RT-qPCR was performed using an ABI 7500 Fast real-time PCR system (Applied Biosystems, Foster City, CA, USA) in a total volume of 15 µl consisting of 7.5 µl 2X FastStart Universal SYBR-Green Master (Roche, Mannheim, Germany), 1.5 µl each of 3 µM sense and anti-sense primers, and 1 µl sample cDNA (corresponding to 12.5 ng total RNA). Each cDNA was amplified with a precycling hold at 95°C for 10 min, followed by 40 cycles at 95°C for 15 sec and 60°C for 60 sec, and one cycle at 95°C for 15 sec, 60°C for 60 sec, 95°C for 15 sec, and 60°C for 15 sec. Each sample was analyzed in triplicate. The expression of the 11 MRD markers (CHRNA3, CRMP1, DBH, DCX, DDC, GABRB3, GAP43, ISL1, KIF1A, PHOX2B and TH) was calculated based on the relative standard curve method using β2-microglobulin as an endogenous reference for normalization, and was scored as positive if its expression exceeded the normal range (13).

Statistical analysis

Differences between the number of MRD-positive samples in PB and BM were evaluated by McNemar's Chi-squared test. To assess the correlation between MRD marker expression in PB and BM samples, the expression of each marker was ranked according to the number of positive samples in 23 PB and 23 BM samples. Correlation between the rank in PB and BM samples was assessed by Spearman's rank correlation coefficient. P<0.05 was considered to indicate a statistically significant difference. Statistical analyses were performed with EZR (version 1.24 www.jichi.ac.jp/saitama-sct/SaitamaHP.files/statmedEN.html; Saitama Medical Centre, Jichi Medical University, Saitama, Japan) (17).

Results

Characteristics of PB and BM samples

The 23 pairs of PB and BM samples were obtained at the same time point from seven high-risk neuroblastoma patients who were treated at Kobe University Hospital and Kobe Children's Hospital between November 2011 and April 2014 (Fig. 1). Patient characteristics are shown in Table I. All patients were stratified into the high-risk group (18) and treated with induction chemotherapy followed by peripheral blood stem cell transplantation, radiation therapy and surgical therapy according to the Japan Neuroblastoma Study Group protocol. Patients 1, 3 and 4 experienced tumor relapse and underwent salvage chemotherapy. The median follow-up time was 24 months (range, 7–29 months).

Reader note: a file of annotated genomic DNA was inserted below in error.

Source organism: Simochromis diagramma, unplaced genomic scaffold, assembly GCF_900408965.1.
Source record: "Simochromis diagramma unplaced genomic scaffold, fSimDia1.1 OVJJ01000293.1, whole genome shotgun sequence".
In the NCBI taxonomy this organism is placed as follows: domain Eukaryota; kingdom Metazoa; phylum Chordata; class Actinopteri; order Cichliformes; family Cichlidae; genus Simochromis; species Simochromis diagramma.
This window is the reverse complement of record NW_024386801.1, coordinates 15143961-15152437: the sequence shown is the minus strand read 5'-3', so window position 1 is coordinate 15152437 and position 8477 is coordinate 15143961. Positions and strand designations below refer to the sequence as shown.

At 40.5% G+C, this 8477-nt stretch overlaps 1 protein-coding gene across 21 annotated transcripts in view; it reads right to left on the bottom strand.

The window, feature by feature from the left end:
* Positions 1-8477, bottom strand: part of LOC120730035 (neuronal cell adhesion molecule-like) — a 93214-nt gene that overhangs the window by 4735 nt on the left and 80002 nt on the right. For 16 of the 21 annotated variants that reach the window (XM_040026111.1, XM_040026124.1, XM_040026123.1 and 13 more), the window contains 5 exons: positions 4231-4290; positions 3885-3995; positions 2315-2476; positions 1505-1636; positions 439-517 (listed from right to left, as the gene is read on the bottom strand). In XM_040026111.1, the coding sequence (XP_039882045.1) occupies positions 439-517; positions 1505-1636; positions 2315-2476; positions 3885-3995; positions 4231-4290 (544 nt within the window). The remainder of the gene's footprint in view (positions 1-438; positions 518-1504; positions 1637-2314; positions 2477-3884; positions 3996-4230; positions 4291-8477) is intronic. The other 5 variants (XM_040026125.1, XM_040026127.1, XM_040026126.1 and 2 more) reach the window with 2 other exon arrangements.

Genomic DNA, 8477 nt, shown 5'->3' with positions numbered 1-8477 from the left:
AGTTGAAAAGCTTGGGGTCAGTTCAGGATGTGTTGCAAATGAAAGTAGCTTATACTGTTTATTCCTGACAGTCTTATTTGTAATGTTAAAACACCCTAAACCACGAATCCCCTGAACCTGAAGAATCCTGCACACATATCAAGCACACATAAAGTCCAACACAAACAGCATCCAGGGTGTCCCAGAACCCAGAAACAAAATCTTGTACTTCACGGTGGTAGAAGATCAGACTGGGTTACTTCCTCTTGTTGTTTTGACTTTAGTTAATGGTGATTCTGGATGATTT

Table I.

Patient characteristics.

Table I.

Patient characteristics.

Patient numberAgeGenderTumor originINSS stageMYCN statusFollow-upPresent status
13 yM Adrenal gland4 Non-amplified25–49 m Alive (Relapsed)
24 yMAdrenal gland3Non-amplified0–29 mAlive (Relapse-free)
32 yMAdrenal gland4Amplified0–24 mAlive (Relapsed)
43 yFAdrenal gland4Amplified0–24 mDeceased (Relapsed)
55 yMPosterior mediastinum4Non-amplified0–17 mAlive (Relapse-free)
611 mMAdrenal gland4Amplified0–9 mAlive (Relapse-free)
714 mMAdrenal gland4Amplified0–7 mAlive (Relapse-free)

[i] y, years; m, months; M, male; F, female; INSS, International Neuroblastoma Staging System; MYCN, v-myc avian myelocytomatosis viral oncogene neuroblastoma-derived homolog.